Throughout the film, Elle is trying to escape from the constructed myth of blondeness. Levi-Strauss maintained that a myth can only be understood by considering its position within a whole cycle and examination of the similarities and differences between that tale and others in the sequence. Elle can only be understood by her differences and by examining the ways in which she breaks free from the expectations around her. Elle’s existence as a myth changes meaning when removed from the myth cycle that is her LA/West Coast background and transplanted to Harvard/East Coast society. It takes her a considerable amount of time to find the places where appearance and character can be read and understood together.
The most significant of these occurs just before Elle is about to abandon her quest to challenge the binary oppositions which still contain her. After her professor propositions her for sex and Vivien assumes that this is the reason for Elle’s success at Harvard, Elle decides to quit and leave Harvard. She sobs to Paulette that she had hopes that ‘someone expected her to be more than a Victoria Secrets’ model’, making her living out of displaying and indeed exposing her body as an object. She is surprised by the appearance of her law professor, who has been having her own set of treatments at the salon. Elle is, for the first time, confronted with a female role model who values both academic and professional success and her own standards of beauty and appearance.
While the vocal message given to Elle is essentially a feminist call to arms, the refusal to let a man (‘one stupid prick’) ruin her life, the follow up statement of ‘or you’re not the girl I thought you were’ is more important. For the first time Elle meets someone who holds the same combination of values as her and confirms that there was a higher expectation placed on Elle, that someone DID expect her to be more than a vapid and objectified model. Elle returns to action with a new plan and new determination, and she does not shy away from arriving in court wearing not the dark masculine colours worn by the east coast girls, or the dash of red to inspire her with confidence, but her own ‘signature colour’, her pink dress, her declaration of her own sense of self.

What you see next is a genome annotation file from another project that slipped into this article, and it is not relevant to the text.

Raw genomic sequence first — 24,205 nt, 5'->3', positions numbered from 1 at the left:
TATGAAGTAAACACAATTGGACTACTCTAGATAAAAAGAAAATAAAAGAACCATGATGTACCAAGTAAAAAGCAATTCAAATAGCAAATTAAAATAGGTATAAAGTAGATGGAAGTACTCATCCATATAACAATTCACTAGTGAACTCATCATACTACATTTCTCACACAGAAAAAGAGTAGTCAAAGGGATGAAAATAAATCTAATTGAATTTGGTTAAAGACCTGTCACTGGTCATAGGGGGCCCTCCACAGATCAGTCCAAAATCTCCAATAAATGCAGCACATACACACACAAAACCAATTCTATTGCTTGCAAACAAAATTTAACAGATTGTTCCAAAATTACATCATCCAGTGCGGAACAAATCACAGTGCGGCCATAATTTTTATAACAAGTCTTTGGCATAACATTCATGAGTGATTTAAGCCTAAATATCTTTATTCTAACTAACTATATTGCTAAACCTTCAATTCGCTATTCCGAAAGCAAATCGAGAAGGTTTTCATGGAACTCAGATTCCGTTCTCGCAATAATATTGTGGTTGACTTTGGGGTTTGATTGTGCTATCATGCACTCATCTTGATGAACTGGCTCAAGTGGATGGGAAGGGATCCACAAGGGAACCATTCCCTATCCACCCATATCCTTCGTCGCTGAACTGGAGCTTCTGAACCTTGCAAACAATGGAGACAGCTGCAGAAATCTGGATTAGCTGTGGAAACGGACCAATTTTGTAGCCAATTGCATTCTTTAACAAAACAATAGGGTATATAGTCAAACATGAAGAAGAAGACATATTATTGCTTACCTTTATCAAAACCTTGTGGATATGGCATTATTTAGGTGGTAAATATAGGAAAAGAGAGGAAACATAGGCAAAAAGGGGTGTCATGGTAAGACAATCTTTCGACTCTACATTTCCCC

Her hair is now flowing and curled rather than bound back from sight into the rigid pony tail which accompanied her previous appearances in court. Faced with the sight of Elle in her full pink and blonde glory, the audience and the other characters in the film are forced to accept how much Elle had been willing to compromise herself in order to succeed in her chosen progression and profession. With Elle’s victory in court, drawing upon her knowledge of hair care and appearance maintenance as much as her legal theories, we are also forced to accept how un-necessary this should have been.
The final scenes of the movie reveal the significance of the film’s whole title. Elle graduates having been selected as class speaker. Her speech is calm, collected and controlled, quoting her professor, referencing Aristotle and talking about the need for passion in the practice of law. Elle’s blonde hair is still in evidence though, and her excited squeak at the end of her speech and the appearance of her little dog and all of her old friends in the audience visually let us know that she is still the Elle we came to know and love throughout the film. She has finally managed to not just transverse but utterly dismantle those binary oppositions. She is still blonde, she is legally qualified, but more than that, she has proved that she is entitled to her blondeness without having to stand for the negative judgement which had conventionally gone hand in hand with that visual sign.
She is now legally blonde, accepted in her new world without having had to compromise her values or sacrifice her defining character signs. She has constructed a whole new convention, a new semiotic set of meanings where she is able to combine the importance of her appearance with her intellect and work ethic. The universal congratulations from her friends, parents, fellow students and professors, all of whom would have been separated and divided from each other and from Elle within the previous order of meaning and language structures, only serve to indicate how complete Elle’s final victory and her acceptance truly are.*[Got something to say? Submit to Project Shandy]*